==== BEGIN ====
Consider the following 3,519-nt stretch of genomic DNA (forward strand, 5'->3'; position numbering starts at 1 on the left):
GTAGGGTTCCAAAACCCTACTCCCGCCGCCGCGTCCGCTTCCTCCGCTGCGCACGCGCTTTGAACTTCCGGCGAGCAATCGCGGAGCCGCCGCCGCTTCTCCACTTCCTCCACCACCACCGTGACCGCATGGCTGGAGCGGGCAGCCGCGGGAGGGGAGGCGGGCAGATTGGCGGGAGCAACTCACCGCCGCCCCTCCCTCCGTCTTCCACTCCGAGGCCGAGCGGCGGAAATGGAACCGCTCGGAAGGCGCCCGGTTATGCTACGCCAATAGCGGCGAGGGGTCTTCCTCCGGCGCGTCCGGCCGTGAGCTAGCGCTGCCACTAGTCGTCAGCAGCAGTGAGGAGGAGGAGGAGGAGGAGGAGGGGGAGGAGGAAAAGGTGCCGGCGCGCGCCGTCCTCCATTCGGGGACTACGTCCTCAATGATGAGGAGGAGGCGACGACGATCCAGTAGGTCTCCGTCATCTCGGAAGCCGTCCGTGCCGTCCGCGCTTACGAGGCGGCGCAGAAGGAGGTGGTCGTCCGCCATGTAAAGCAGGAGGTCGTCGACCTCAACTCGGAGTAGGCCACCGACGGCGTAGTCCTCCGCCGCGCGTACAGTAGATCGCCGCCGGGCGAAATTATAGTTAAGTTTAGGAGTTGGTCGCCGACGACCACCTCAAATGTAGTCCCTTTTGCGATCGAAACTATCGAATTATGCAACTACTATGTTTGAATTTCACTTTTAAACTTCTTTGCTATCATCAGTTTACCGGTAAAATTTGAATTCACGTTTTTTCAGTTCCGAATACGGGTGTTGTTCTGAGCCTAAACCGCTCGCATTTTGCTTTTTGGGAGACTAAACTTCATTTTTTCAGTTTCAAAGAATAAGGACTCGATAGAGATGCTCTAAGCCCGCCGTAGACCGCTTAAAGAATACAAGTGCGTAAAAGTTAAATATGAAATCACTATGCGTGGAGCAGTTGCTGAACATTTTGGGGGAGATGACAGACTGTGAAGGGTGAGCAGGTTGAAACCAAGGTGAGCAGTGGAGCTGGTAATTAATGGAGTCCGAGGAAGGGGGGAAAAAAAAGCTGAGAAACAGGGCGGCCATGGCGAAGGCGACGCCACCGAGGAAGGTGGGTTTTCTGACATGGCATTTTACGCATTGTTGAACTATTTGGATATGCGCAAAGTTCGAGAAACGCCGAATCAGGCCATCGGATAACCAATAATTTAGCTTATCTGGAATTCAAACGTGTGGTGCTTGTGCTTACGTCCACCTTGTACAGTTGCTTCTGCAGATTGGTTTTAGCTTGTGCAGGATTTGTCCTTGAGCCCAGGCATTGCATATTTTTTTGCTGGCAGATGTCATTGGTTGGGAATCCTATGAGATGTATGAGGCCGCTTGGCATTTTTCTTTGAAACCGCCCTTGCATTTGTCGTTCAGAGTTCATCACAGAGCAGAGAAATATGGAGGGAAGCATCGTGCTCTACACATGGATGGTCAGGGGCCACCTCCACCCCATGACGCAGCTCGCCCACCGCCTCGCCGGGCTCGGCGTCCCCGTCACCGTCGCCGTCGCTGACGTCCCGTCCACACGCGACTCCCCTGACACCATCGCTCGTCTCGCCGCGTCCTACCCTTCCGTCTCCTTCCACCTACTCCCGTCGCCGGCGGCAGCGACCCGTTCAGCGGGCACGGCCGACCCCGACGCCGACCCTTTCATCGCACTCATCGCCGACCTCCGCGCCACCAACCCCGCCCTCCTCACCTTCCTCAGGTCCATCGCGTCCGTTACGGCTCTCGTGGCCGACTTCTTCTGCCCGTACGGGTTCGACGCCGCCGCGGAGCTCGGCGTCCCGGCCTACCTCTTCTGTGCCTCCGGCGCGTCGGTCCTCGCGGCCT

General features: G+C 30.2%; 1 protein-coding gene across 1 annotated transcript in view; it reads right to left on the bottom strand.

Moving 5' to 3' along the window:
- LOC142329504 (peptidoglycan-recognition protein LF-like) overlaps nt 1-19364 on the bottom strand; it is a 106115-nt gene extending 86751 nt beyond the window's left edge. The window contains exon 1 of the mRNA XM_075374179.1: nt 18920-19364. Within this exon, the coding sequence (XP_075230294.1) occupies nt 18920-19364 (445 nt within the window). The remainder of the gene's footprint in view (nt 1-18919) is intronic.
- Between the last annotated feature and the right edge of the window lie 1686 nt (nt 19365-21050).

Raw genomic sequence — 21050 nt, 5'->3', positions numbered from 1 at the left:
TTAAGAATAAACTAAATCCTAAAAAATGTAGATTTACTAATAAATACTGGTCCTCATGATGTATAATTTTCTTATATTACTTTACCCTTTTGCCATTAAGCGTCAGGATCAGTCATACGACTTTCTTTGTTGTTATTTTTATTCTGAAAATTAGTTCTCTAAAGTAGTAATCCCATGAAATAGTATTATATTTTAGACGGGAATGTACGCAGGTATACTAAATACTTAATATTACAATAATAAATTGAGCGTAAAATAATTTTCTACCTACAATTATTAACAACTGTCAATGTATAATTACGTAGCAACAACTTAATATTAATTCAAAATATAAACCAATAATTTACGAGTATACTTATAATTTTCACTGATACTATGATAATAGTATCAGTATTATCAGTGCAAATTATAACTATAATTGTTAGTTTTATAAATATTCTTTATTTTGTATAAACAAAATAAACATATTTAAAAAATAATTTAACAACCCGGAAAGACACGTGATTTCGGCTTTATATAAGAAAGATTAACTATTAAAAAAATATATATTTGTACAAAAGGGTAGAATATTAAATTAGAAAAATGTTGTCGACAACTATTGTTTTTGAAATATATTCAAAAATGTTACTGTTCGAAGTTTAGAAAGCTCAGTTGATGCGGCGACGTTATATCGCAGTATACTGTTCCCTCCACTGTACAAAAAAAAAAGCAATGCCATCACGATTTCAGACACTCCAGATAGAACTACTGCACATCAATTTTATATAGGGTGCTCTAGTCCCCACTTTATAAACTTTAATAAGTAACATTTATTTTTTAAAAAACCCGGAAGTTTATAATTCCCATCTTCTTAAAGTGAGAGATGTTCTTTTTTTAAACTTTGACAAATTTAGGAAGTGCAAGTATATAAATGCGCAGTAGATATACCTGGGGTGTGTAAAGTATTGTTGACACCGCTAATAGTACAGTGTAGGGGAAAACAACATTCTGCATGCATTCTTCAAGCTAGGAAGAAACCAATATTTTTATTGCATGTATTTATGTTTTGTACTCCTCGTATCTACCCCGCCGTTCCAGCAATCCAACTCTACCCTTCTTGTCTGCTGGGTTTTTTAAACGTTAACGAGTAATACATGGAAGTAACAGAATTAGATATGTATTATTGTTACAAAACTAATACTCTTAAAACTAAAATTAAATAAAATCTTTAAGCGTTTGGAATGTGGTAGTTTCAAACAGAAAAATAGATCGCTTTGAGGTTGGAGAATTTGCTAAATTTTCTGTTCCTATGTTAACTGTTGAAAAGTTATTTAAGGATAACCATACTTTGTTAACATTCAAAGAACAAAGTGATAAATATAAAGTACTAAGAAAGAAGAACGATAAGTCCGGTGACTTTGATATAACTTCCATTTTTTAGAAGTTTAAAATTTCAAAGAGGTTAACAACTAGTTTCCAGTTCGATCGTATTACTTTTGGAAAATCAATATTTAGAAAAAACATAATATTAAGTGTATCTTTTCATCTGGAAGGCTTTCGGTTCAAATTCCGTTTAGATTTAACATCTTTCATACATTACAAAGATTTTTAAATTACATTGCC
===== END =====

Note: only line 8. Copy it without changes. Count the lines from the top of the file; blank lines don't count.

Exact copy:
TTAAGAATAAACTAAATCCTAAAAAATGTAGATTTACTAATAAATACTGGTCCTCATGATGTATAATTTTCTTATATTACTTTACCCTTTTGCCATTAAGCGTCAGGATCAGTCATACGACTTTCTTTGTTGTTATTTTTATTCTGAAAATTAGTTCTCTAAAGTAGTAATCCCATGAAATAGTATTATATTTTAGACGGGAATGTACGCAGGTATACTAAATACTTAATATTACAATAATAAATTGAGCGTAAAATAATTTTCTACCTACAATTATTAACAACTGTCAATGTATAATTACGTAGCAACAACTTAATATTAATTCAAAATATAAACCAATAATTTACGAGTATACTTATAATTTTCACTGATACTATGATAATAGTATCAGTATTATCAGTGCAAATTATAACTATAATTGTTAGTTTTATAAATATTCTTTATTTTGTATAAACAAAATAAACATATTTAAAAAATAATTTAACAACCCGGAAAGACACGTGATTTCGGCTTTATATAAGAAAGATTAACTATTAAAAAAATATATATTTGTACAAAAGGGTAGAATATTAAATTAGAAAAATGTTGTCGACAACTATTGTTTTTGAAATATATTCAAAAATGTTACTGTTCGAAGTTTAGAAAGCTCAGTTGATGCGGCGACGTTATATCGCAGTATACTGTTCCCTCCACTGTACAAAAAAAAAAGCAATGCCATCACGATTTCAGACACTCCAGATAGAACTACTGCACATCAATTTTATATAGGGTGCTCTAGTCCCCACTTTATAAACTTTAATAAGTAACATTTATTTTTTAAAAAACCCGGAAGTTTATAATTCCCATCTTCTTAAAGTGAGAGATGTTCTTTTTTTAAACTTTGACAAATTTAGGAAGTGCAAGTATATAAATGCGCAGTAGATATACCTGGGGTGTGTAAAGTATTGTTGACACCGCTAATAGTACAGTGTAGGGGAAAACAACATTCTGCATGCATTCTTCAAGCTAGGAAGAAACCAATATTTTTATTGCATGTATTTATGTTTTGTACTCCTCGTATCTACCCCGCCGTTCCAGCAATCCAACTCTACCCTTCTTGTCTGCTGGGTTTTTTAAACGTTAACGAGTAATACATGGAAGTAACAGAATTAGATATGTATTATTGTTACAAAACTAATACTCTTAAAACTAAAATTAAATAAAATCTTTAAGCGTTTGGAATGTGGTAGTTTCAAACAGAAAAATAGATCGCTTTGAGGTTGGAGAATTTGCTAAATTTTCTGTTCCTATGTTAACTGTTGAAAAGTTATTTAAGGATAACCATACTTTGTTAACATTCAAAGAACAAAGTGATAAATATAAAGTACTAAGAAAGAAGAACGATAAGTCCGGTGACTTTGATATAACTTCCATTTTTTAGAAGTTTAAAATTTCAAAGAGGTTAACAACTAGTTTCCAGTTCGATCGTATTACTTTTGGAAAATCAATATTTAGAAAAAACATAATATTAAGTGTATCTTTTCATCTGGAAGGCTTTCGGTTCAAATTCCGTTTAGATTTAACATCTTTCATACATTACAAAGATTTTTAAATTACATTGCC